to those little fuckers, they wouldn’t know a good dancer if they’d seen one.”
Ebens claimed Chin then threw a punch at him. But another witness testified that
Ebens got up and said, “It’s because of you little motherfuckers that we’re out
They saw Chin, a Chinese American, and thought he was Japanese.
Chin and his friends prevailed inside the club and then left. Ebens, bloodied,
left with Nitz, retrieved a baseball bat and continued pursuing Chin. They found
Chin in a McDonald’s parking lot.
Some witnesses say Nitz held down Chin. Some say he didn’t. Everyone says he was
there and did nothing to stop Ebens, who ferociously struck and beat Chin
repeatedly, with two savage blows with a baseball bat to the head, leaving Chin
For their admitted role in Chin’s death, they served no time.
Ebens is now 72. His accomplice Nitz is 53.
Ebens and Nitz were allowed to plea bargain in a Michigan court to escape
mandatory jail time for second degree murder. Ebens pleaded guilty; Nitz
pleaded nolo contendere. Both men got this sentence: three years’ probation, a
$3,000 fine, and $780 in court costs.
While three-strike felons are doing life in California for non-violent crimes,
Ebens, who has admitted to his role in the killing of Chin, is living a life in
the sunshine. I actually found him far from the Detroit area. He’s remarried and
lives in Nevada.
He’s lucky that he’s generally far less remembered than Vincent Chin himself,
because how Ebens got justice only adds salt to the wound.
By plea bargaining in the original case, Ebens’ sentencing hearing was seen as
little more than a formality. No one representing Chin was notified or even
showed up. So no one could object when the judge unexpectedly granted both Ebens
and Nitz 3 years’ probation.
The light sentence set off such a response that a second trial, on civil rights
charges in federal district court, was inevitable. But it was an angry, strident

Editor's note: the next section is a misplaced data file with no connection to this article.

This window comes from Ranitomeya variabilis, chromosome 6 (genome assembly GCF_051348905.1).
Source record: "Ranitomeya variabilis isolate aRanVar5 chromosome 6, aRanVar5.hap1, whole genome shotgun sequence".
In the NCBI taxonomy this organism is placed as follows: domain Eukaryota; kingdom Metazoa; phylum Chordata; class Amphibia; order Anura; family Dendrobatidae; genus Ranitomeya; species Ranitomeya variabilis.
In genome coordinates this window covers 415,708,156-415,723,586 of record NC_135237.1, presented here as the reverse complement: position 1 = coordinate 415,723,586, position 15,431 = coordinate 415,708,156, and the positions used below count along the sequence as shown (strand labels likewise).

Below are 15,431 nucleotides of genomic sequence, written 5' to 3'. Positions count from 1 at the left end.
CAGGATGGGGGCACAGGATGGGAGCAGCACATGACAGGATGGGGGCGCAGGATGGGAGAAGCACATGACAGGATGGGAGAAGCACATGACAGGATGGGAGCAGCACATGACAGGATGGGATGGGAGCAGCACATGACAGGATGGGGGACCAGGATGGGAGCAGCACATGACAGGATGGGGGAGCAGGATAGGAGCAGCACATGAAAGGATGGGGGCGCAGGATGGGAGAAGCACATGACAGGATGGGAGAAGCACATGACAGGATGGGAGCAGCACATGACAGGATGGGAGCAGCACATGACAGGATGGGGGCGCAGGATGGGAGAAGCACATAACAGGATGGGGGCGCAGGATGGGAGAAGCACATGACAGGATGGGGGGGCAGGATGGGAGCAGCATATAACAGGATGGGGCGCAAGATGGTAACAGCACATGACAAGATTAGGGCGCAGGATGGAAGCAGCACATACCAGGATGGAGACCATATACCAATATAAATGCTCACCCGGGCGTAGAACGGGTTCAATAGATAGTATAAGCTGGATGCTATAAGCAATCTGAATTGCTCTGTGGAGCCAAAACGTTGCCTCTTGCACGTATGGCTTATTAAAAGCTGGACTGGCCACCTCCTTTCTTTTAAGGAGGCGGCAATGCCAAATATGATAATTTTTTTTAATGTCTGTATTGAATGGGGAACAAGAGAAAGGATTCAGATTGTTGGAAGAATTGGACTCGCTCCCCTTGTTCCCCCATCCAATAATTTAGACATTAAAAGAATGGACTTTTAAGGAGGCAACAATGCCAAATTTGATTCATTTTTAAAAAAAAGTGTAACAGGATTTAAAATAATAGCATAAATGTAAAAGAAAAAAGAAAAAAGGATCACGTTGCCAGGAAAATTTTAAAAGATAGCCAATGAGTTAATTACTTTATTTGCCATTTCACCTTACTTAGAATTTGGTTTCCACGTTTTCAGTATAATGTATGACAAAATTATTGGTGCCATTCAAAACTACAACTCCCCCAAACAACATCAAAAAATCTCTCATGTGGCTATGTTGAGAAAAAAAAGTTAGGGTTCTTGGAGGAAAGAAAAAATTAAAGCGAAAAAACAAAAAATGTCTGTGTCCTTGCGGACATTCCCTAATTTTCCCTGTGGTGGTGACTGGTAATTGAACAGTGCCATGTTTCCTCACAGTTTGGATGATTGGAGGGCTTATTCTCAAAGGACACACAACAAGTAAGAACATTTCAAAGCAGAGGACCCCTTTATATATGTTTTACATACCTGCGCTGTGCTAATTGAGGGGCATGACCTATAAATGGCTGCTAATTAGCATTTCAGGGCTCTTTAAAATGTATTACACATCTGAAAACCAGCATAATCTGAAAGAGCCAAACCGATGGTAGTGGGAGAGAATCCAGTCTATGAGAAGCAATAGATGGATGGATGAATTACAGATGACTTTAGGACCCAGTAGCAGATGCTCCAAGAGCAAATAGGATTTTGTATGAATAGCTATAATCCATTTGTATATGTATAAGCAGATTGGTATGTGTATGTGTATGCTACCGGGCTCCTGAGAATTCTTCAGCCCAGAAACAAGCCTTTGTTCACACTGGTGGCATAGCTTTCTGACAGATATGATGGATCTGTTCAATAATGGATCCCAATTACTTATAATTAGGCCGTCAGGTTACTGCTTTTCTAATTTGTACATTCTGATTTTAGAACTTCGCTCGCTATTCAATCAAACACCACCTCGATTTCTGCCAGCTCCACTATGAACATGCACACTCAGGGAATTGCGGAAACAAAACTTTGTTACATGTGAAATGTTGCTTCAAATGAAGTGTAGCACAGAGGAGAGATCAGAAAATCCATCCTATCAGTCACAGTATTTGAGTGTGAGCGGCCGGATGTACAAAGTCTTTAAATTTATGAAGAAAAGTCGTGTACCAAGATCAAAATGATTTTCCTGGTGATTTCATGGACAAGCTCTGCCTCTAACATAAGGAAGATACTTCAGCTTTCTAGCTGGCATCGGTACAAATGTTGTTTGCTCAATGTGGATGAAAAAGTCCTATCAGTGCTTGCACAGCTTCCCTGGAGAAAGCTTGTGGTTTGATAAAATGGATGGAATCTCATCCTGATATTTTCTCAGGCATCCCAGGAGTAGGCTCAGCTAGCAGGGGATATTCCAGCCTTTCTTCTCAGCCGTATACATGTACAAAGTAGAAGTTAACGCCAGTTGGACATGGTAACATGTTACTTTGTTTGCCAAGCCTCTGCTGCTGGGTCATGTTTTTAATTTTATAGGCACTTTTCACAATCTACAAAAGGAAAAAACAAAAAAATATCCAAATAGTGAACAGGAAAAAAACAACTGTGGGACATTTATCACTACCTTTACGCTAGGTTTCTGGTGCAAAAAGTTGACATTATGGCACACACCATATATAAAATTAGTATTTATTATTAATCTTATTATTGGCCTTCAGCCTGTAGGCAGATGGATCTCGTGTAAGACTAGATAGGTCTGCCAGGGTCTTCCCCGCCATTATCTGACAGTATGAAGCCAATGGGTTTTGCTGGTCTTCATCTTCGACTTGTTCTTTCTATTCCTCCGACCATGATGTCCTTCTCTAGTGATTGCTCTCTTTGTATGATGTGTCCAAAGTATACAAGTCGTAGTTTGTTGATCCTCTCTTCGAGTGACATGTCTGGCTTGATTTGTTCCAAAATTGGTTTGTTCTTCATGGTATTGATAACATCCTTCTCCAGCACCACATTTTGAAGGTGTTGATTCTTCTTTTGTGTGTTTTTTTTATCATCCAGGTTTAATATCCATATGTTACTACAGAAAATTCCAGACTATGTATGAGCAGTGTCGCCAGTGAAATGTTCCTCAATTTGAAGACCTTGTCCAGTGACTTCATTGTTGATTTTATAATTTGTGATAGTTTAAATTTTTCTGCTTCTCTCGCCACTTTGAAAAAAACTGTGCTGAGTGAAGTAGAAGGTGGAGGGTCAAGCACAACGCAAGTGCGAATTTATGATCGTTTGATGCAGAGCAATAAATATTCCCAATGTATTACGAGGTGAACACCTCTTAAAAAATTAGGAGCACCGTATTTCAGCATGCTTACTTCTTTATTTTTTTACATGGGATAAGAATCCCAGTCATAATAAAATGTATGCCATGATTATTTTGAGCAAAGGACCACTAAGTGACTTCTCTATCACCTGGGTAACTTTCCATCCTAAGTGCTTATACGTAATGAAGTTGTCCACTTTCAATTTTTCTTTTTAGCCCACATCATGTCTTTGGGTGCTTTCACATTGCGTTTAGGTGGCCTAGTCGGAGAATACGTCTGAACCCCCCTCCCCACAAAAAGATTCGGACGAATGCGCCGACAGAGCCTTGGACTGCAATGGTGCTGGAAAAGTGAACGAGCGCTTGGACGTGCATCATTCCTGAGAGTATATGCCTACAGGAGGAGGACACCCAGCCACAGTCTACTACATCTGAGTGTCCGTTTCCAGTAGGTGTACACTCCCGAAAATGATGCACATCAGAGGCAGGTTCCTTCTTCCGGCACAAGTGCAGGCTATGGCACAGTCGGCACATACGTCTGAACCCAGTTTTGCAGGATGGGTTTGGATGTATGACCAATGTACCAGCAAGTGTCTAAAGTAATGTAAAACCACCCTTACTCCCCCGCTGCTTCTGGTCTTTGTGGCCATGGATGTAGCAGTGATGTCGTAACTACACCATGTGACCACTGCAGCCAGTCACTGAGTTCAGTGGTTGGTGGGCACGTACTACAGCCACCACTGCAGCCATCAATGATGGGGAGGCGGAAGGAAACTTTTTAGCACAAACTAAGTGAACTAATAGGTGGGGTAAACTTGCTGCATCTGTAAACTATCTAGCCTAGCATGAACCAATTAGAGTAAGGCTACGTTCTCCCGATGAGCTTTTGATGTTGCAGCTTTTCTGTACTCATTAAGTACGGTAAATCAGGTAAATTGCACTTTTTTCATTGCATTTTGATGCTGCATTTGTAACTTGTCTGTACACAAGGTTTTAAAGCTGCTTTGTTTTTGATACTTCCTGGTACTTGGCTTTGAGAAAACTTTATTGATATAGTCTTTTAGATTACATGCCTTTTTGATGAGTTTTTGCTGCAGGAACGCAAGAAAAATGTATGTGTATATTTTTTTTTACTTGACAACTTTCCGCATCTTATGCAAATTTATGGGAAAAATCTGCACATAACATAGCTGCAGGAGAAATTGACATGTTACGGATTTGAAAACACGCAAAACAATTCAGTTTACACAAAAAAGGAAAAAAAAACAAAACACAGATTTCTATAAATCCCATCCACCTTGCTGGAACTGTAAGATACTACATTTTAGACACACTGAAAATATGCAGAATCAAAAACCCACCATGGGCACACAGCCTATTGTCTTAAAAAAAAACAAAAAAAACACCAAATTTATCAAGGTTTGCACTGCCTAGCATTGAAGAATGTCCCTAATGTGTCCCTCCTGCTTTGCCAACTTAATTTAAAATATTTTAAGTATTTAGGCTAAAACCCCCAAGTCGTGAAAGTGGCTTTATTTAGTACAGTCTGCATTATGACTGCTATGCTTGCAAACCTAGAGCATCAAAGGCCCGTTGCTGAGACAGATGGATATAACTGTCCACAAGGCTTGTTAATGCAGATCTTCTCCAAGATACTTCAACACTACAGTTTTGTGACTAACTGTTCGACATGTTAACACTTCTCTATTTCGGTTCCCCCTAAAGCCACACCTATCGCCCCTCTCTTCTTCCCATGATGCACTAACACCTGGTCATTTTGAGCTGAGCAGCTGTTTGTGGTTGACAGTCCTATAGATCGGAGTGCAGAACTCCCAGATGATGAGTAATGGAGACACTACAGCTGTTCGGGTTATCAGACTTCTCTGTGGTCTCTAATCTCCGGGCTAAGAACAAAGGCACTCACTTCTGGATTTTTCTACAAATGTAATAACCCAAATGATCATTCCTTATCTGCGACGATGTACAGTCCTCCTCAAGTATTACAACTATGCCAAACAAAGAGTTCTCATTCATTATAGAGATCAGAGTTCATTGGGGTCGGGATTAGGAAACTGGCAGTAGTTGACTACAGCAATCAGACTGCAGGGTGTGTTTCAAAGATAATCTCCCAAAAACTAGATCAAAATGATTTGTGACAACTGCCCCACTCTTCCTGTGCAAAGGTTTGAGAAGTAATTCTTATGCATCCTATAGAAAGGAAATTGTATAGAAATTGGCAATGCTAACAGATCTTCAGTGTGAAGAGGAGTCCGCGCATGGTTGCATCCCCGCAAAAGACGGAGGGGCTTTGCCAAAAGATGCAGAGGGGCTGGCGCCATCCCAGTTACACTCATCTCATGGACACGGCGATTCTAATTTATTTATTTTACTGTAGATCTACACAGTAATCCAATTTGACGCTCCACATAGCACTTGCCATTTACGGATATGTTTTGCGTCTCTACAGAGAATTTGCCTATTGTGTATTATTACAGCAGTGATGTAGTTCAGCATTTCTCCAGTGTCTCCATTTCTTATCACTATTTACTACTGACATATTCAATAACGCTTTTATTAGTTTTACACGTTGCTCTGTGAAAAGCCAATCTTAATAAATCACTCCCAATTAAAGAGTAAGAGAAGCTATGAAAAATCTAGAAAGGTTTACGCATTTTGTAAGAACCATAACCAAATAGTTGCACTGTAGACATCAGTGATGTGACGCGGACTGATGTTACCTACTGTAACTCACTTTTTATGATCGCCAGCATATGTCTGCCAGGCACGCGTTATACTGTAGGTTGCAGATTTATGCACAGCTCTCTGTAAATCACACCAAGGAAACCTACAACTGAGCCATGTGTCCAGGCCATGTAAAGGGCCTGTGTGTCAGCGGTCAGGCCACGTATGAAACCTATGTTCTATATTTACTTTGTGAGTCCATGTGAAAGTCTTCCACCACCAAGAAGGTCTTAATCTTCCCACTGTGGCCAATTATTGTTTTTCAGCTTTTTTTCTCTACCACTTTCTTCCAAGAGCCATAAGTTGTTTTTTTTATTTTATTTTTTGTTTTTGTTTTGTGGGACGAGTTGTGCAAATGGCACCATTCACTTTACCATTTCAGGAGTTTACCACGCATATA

affair with a conclusion to match. Nitz was acquitted, but Ebens was convicted
to 25 years in prison.
Ebens always called the federal trial a “frame-up” and appealed to the Sixth
Circuit Court of Appeals for a new trial. That court saw the failure to change
venues and the coaching of witnesses by a community activist as reason enough
for a new trial.
At that point, the new case was put in Cincinnati, Ohio, far removed from
Detroit, its media, the auto industry, and five years after the night of the
attack. It was advantage Ebens, who on May 2, 1987 was found not guilty on the
federal civil rights charges.
Wrote the Associated Press, Ebens “broke into tears at the verdict.”
“I’m still very sorry about the death that occurred, but I’m very relieved it is
over after four years,” he said back then.
Thirty years later, sorry still isn’t enough. We mourn an anniversary, but
celebrate little change. As in the King case, do we really believe another
Vincent Chin couldn’t happen again?
The anniversary also comes at a time when Asian Americans seem to lose sight of
what brings our disparate group of ethnicities together in America. On issues
like affirmative action, the political umbrella under which we stand can at
times seem shaky and frayed.
Vincent Chin reminds us that more often than not, our community has a common